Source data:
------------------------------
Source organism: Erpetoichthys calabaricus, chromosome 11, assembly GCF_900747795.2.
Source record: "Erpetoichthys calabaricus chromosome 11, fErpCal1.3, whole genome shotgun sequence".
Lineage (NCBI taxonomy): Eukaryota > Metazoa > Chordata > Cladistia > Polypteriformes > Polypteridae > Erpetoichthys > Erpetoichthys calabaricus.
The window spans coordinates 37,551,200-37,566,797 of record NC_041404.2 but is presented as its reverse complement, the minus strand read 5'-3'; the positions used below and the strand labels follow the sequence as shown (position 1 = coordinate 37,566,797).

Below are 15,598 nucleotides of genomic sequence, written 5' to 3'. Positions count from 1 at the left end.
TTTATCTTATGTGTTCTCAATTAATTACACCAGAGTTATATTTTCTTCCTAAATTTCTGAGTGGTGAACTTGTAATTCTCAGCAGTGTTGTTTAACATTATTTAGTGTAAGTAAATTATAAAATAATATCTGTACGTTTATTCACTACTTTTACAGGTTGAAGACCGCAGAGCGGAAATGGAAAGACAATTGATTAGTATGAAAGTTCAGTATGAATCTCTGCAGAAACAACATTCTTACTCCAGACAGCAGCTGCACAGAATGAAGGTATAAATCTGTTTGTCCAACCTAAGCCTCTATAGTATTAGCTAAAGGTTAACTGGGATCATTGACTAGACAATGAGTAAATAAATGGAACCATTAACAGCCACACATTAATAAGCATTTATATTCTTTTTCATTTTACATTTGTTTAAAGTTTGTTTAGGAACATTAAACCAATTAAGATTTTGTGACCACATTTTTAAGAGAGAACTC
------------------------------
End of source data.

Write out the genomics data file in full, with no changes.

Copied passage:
Source organism: Erpetoichthys calabaricus, chromosome 11, assembly GCF_900747795.2.
Source record: "Erpetoichthys calabaricus chromosome 11, fErpCal1.3, whole genome shotgun sequence".
Lineage (NCBI taxonomy): Eukaryota > Metazoa > Chordata > Cladistia > Polypteriformes > Polypteridae > Erpetoichthys > Erpetoichthys calabaricus.
The window spans coordinates 37,551,200-37,566,797 of record NC_041404.2 but is presented as its reverse complement, the minus strand read 5'-3'; the positions used below and the strand labels follow the sequence as shown (position 1 = coordinate 37,566,797).

Below are 15,598 nucleotides of genomic sequence, written 5' to 3'. Positions count from 1 at the left end.
TTTATCTTATGTGTTCTCAATTAATTACACCAGAGTTATATTTTCTTCCTAAATTTCTGAGTGGTGAACTTGTAATTCTCAGCAGTGTTGTTTAACATTATTTAGTGTAAGTAAATTATAAAATAATATCTGTACGTTTATTCACTACTTTTACAGGTTGAAGACCGCAGAGCGGAAATGGAAAGACAATTGATTAGTATGAAAGTTCAGTATGAATCTCTGCAGAAACAACATTCTTACTCCAGACAGCAGCTGCACAGAATGAAGGTATAAATCTGTTTGTCCAACCTAAGCCTCTATAGTATTAGCTAAAGGTTAACTGGGATCATTGACTAGACAATGAGTAAATAAATGGAACCATTAACAGCCACACATTAATAAGCATTTATATTCTTTTTCATTTTACATTTGTTTAAAGTTTGTTTAGGAACATTAAACCAATTAAGATTTTGTGACCACATTTTTAAGAGAGAACTC